Dec 06 New life on the road (CA)
A former double-decker has become the ‘Church on the Bus,’ providing a haven for north Derbyshire’s homeless
The streets of Chesterfield are the bedrooms for a homeless community that is frequently frightened, cold, hungry, ill and has no knowledge of God.
One person who knows better than most how much homelessness hurts is Alan Park, Church Army’s outreach worker in the town. He was homeless himself for seven years, living on the streets of Doncaster and London, and with travellers. He felt lonely, excluded from society and rough.
Alan, who works in partnership with The Diocese of Derby, has pioneered a creative response to the issue of homelessness in north Derbyshire using a former double-decker bus. It began life on the road as a soup kitchen and there are now plans for it to be fully renovated with a kitchen, counselling area, kids’ play area, toilet and shower.
The Church on the Bus provides a haven for the homeless and a means through which Christians can reach out with the life-transforming love of Jesus to a community too often shunned and ignored. It offers hot drinks, food and toiletries and, most importantly, prayer. Around 30 homeless people access the project on a regular basis and a new Alpha Course is underway with the hope of planting a church.
“Government statistics don’t seem to highlight the very real problem in this part of Derbyshire with rough sleepers,” comments Alan. “but our team of volunteers and church members are all too aware of the issues and we are trying to do something about it.”
Holy Trinity and Christ Church Chesterfield’s congregation raised £3,000 to help fund Alan’s vision of a mobile base for people who need help and advice about how to break out of homelessness but much more is needed.
“Homelessness can happen with the break up of families, debt, alcohol or drugs,” says Alan. “Nobody is exempt from being on the streets - it can happen to anyone.”
The work is challenging and seen as long-term home-mission work, but it’s already making a difference. Rough sleeper Mick (54), has been coming to the bus for the past few months and recently became a Christian. He stunned the team by sharing his testimony in front of 70 people at Holy Trinity and Zion Church.
Mick’s new-found faith has helped him put his life back together - he now has a flat he can call home and his new friends on the project team are helping him to furnish and decorate it.
Nat (22) is a drug addict who started coming to the bus when she got to know some of the team. One evening she turned up distressed and with a needle still stuck in her arm. She was rushed to hospital for emergency treatment. Nat ended up in prison where she reflected on what Alan and the team had shared with her about the love of Jesus and gave her life to Christ then and there.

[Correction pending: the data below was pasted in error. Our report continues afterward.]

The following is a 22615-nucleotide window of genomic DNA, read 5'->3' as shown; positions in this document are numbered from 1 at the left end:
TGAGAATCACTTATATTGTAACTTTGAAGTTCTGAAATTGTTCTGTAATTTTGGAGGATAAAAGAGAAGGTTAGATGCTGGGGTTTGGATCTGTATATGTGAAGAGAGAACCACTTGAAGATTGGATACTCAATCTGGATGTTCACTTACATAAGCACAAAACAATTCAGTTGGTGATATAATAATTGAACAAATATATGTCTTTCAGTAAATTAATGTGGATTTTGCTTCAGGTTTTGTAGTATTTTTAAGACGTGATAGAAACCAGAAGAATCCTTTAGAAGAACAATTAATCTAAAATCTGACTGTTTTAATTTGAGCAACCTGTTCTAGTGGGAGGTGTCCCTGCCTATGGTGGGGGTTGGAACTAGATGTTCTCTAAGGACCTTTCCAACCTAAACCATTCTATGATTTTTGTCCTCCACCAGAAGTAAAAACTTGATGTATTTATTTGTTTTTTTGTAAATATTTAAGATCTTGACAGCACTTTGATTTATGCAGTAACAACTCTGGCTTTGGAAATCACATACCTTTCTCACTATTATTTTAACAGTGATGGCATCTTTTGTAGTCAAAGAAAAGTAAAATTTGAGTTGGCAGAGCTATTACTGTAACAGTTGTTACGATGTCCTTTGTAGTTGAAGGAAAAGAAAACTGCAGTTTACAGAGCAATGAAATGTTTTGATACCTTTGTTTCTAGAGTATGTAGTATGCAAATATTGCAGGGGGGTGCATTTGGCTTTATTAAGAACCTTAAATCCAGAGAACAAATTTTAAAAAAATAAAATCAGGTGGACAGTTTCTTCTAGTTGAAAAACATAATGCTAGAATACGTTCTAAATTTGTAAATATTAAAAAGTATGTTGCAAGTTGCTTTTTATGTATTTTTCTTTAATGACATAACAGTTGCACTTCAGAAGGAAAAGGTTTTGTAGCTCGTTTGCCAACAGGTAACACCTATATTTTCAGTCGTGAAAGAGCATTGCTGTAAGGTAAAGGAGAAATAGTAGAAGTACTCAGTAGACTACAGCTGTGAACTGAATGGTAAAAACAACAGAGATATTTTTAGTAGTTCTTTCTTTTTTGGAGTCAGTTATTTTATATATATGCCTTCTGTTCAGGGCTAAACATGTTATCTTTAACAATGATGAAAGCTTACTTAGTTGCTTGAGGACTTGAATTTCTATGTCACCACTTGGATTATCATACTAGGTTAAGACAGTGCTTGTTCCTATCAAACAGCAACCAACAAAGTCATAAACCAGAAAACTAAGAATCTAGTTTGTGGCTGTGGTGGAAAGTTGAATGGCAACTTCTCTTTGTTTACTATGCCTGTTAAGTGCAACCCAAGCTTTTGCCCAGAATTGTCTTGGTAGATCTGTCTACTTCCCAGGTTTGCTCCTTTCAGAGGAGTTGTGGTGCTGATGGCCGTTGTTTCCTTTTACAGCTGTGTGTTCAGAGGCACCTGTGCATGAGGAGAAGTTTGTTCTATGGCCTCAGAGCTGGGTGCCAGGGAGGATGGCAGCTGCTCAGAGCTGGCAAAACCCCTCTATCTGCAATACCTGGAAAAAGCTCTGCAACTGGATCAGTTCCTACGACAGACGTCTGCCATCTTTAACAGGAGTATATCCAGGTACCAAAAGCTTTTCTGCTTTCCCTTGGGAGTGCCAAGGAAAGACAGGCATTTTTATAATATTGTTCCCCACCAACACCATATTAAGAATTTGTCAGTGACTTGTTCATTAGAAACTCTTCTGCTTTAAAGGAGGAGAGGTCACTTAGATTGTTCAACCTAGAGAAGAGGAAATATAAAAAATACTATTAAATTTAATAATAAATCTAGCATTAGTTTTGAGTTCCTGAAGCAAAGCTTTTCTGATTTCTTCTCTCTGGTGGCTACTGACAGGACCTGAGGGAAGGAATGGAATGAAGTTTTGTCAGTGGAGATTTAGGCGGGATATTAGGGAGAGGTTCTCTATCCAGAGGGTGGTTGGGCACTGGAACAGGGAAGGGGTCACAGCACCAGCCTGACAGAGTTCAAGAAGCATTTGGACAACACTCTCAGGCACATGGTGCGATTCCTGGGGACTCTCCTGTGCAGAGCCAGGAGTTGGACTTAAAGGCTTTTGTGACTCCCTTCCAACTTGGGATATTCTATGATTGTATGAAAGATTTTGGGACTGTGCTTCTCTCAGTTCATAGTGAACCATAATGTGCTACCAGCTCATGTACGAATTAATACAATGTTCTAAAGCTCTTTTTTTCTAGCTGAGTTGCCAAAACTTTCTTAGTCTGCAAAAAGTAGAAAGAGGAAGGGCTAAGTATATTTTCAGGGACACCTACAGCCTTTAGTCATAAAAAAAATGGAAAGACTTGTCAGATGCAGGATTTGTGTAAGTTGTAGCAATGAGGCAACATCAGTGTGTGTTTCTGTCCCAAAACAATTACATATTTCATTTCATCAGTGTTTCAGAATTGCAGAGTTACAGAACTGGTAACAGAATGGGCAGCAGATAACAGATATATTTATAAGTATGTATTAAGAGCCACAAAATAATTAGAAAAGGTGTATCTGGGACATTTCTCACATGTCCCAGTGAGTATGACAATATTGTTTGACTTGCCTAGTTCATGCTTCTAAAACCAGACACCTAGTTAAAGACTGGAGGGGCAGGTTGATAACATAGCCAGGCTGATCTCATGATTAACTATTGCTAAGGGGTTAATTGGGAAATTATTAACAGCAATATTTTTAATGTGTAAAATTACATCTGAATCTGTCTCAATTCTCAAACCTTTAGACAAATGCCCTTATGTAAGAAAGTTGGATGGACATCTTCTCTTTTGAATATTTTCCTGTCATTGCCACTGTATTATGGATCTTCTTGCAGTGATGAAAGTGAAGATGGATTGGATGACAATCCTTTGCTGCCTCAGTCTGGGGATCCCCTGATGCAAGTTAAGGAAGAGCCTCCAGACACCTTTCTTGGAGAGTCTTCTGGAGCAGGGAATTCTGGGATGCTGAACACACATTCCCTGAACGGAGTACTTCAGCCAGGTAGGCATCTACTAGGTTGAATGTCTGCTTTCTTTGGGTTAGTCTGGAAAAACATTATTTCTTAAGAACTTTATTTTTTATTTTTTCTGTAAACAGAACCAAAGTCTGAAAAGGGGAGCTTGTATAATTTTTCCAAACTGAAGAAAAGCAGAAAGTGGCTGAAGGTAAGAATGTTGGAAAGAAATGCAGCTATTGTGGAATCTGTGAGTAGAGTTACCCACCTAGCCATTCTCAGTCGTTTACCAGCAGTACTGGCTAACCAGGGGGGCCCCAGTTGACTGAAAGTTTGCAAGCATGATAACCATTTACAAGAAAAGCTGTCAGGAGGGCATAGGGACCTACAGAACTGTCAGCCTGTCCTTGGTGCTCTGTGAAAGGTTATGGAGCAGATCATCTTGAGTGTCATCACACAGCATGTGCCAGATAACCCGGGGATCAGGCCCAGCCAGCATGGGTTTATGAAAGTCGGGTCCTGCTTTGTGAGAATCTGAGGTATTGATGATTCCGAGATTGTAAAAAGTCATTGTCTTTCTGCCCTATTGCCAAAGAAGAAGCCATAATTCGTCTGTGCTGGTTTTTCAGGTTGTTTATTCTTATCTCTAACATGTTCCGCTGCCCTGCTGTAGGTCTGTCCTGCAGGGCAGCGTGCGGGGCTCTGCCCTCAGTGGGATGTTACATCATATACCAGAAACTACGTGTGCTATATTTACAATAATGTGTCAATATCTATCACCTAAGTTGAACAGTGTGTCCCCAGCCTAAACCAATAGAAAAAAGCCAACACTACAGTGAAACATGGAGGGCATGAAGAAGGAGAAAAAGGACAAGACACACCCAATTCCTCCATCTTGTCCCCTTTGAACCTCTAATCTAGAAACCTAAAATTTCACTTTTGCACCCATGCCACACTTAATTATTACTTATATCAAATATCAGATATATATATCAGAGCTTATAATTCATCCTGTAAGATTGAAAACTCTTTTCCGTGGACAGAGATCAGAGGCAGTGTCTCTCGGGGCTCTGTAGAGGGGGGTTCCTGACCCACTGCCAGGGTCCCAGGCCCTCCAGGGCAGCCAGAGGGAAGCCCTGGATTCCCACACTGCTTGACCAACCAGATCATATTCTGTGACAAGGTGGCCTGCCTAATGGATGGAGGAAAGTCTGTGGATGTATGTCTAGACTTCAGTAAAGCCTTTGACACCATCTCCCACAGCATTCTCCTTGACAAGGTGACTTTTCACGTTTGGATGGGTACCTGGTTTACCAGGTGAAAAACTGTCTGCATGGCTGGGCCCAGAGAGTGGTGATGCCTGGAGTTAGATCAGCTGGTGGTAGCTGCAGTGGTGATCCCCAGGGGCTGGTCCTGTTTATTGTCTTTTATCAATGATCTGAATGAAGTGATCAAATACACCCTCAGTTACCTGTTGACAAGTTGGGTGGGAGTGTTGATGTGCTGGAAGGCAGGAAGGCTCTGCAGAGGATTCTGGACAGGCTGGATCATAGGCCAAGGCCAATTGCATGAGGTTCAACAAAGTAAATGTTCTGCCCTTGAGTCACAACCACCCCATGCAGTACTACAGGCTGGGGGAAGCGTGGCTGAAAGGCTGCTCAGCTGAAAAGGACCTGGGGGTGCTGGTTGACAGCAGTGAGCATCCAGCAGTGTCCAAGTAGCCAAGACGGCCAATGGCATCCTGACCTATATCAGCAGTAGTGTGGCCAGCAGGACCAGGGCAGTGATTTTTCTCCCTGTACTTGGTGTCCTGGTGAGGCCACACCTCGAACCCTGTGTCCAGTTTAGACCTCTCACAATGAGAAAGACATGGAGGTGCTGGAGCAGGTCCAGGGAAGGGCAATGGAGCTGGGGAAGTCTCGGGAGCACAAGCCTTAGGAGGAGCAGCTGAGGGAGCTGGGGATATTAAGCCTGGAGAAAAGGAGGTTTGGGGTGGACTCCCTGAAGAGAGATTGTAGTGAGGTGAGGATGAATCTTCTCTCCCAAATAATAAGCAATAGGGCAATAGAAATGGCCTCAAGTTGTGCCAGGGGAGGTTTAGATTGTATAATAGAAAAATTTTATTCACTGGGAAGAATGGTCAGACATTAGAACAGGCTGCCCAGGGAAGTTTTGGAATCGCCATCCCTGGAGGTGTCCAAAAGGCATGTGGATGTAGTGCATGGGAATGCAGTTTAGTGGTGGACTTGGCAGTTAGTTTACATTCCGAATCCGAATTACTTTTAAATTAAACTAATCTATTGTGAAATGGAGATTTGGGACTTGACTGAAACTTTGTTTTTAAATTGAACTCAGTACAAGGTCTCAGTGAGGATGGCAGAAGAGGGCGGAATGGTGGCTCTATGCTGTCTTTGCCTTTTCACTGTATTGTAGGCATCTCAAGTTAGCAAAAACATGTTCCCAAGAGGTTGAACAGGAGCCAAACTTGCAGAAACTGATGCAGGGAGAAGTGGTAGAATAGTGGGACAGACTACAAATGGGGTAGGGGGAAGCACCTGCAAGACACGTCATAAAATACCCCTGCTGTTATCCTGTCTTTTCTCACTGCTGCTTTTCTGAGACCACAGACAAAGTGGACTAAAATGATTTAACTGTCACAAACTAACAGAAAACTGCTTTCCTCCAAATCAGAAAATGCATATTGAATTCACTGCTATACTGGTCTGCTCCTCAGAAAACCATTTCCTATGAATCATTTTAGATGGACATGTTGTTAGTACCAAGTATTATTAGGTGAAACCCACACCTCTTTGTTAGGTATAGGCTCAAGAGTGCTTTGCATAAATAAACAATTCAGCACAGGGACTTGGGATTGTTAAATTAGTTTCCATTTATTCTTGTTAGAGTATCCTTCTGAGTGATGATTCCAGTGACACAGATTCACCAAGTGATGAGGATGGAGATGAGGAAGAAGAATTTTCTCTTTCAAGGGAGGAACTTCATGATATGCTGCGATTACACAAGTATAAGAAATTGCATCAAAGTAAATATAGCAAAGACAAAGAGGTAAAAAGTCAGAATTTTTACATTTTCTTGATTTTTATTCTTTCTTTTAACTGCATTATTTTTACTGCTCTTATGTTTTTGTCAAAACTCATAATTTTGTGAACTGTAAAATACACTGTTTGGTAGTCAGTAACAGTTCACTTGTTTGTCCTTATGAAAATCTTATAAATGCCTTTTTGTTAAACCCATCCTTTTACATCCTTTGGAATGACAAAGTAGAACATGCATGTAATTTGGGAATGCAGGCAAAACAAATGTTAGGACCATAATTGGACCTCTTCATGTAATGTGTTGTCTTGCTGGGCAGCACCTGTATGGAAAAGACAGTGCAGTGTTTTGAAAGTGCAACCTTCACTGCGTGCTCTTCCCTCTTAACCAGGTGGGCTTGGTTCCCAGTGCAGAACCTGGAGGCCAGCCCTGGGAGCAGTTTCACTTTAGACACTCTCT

She faces a challenging time in coming off drugs and rebuilding her life, but is now able to face this with a personal knowledge of the love of Christ.
A couple in their mid-20s have started coming to the bus regularly. As well as benefiting from a tent and sleeping bag provided by the team, they have found love and a new group of supportive friends.
The vision for the Church on the Bus is to reach out to those within the homeless community who do not have any links with churches. It aims to establish a fresh-expression of church focused on helping these people nurture their faith and disciple them.
Too many homeless projects provide ‘hit-and-run support’ by opening up buildings temporarily during the cold winter months, but the issue of homelessness doesn’t fade away as spring returns. Church on the Bus aims to provide a year-round presence and beacon of hope and support when the temporary buildings close.
“It’s great to see how our work is transforming lives,” says Alan. “Our response is essentially practical and what we do is absolutely essential for those who care about addressing this issue through a faith-based response.
“We aim to tackle injustice and poverty, and show care to ensure that each individual feels valued and is given the help they need to get back into permanent accommodation. Many of the people we know have had little experience of feeling loved. Christian mission is well placed to help this deprived community because of a unique emphasis on love and the preciousness to God of each individual, and the need to love and value one another.
“Mission is not about simply proclaiming the love of God but expressing it in action, and giving people a taste of that experience in practical terms.”
A hand to the homeless
- To support the work of evangelists like Alan Park please call Church Army on 020 8309 3519 or e-mail firstname.lastname@example.org .To find out more about Church Army click here
“Foxes have holes and the birds of the air have nests, but the Son of Man has nowhere to lay his head.” (Matthew 8:20, NIV)
If you got a problem just come to the crew
Ask their advice they all know what to do
They’re always here for you with friendship and love
Such a precious gift from the Lord God above.
Such wonderful people they all offer prayer
Giving you hope and show that they care
With the Lord’s strength leading the way
We can all move forward towards a brighter day.
(Poem from Mick, a rough sleeper, inspired by Church on the Bus)
Homelessness - the facts
In this country ...
(Information from Crisis)
Homelessness Sunday is on 28 January 2007
- 25% of the homeless are aged 18-25
- 6% are aged 60+
- 80-90% are male
- 18-32% were at one time in a children’s home
- 50% have been in prison
- 81% are addicted to drink or drugs
- 30-50% have mental health problems
- Life expectancy for a homeless person is 45% lower than the general population
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